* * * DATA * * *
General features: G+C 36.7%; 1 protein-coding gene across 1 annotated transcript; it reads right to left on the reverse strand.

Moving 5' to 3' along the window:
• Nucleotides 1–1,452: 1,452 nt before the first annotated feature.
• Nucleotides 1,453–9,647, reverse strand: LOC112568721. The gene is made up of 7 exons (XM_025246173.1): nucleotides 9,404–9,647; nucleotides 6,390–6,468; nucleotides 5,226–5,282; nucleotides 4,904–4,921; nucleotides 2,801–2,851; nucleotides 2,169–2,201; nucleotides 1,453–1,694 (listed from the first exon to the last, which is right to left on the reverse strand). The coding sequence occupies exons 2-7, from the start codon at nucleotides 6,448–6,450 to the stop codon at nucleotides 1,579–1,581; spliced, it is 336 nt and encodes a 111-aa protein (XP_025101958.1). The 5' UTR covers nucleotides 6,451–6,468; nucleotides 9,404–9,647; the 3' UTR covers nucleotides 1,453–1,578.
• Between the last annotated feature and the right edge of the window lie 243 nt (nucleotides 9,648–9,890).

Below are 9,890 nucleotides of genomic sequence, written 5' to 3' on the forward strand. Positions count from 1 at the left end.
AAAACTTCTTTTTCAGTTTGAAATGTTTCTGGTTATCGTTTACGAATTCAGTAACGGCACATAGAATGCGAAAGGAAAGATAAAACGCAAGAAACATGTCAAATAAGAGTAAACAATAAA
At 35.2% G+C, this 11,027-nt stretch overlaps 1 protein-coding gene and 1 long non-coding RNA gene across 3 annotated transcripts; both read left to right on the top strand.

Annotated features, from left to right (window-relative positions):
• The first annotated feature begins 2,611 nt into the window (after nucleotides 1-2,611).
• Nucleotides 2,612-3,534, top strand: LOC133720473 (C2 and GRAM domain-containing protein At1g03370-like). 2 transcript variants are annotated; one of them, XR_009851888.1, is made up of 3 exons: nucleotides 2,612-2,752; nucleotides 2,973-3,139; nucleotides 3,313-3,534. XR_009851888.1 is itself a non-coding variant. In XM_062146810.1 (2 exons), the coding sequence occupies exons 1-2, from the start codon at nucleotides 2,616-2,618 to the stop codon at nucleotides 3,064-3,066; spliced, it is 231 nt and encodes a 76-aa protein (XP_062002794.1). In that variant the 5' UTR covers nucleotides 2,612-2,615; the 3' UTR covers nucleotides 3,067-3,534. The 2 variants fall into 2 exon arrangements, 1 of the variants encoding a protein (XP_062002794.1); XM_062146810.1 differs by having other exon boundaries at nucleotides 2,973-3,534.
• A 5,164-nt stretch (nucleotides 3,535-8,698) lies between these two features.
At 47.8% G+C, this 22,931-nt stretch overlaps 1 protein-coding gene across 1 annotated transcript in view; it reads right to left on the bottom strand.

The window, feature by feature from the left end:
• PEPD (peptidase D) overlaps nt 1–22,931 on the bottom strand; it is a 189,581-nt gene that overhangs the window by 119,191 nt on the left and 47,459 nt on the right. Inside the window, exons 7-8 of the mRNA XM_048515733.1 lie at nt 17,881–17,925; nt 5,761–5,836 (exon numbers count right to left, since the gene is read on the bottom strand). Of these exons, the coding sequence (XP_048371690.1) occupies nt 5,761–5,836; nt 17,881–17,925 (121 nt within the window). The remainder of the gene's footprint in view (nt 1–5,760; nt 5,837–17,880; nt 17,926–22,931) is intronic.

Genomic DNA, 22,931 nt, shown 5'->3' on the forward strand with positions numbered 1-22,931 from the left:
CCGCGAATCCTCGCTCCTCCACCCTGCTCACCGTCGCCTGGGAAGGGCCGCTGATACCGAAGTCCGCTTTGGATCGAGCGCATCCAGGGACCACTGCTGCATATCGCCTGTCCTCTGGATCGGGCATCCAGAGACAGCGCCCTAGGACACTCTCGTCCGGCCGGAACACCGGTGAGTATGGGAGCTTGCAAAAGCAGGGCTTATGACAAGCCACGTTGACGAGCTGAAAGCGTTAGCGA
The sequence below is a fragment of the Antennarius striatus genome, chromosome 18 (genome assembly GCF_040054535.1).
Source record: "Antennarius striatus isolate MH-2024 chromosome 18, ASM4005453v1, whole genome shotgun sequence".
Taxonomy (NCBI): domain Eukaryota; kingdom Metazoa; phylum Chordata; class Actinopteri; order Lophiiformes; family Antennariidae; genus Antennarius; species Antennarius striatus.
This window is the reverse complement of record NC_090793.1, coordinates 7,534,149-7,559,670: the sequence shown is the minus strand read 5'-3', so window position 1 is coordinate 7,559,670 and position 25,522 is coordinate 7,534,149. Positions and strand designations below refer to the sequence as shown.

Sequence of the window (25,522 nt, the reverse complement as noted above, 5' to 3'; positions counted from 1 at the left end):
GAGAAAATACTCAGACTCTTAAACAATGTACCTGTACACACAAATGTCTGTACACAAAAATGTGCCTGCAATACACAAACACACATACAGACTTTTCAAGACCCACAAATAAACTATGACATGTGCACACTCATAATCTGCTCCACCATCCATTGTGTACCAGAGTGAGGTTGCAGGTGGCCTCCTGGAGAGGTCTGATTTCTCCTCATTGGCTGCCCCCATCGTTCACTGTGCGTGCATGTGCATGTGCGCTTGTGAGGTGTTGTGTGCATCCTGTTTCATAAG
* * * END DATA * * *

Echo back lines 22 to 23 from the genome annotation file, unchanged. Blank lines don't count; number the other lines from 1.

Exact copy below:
Sequence of the window (25,522 nt, the reverse complement as noted above, 5' to 3'; positions counted from 1 at the left end):
GAGAAAATACTCAGACTCTTAAACAATGTACCTGTACACACAAATGTCTGTACACAAAAATGTGCCTGCAATACACAAACACACATACAGACTTTTCAAGACCCACAAATAAACTATGACATGTGCACACTCATAATCTGCTCCACCATCCATTGTGTACCAGAGTGAGGTTGCAGGTGGCCTCCTGGAGAGGTCTGATTTCTCCTCATTGGCTGCCCCCATCGTTCACTGTGCGTGCATGTGCATGTGCGCTTGTGAGGTGTTGTGTGCATCCTGTTTCATAAG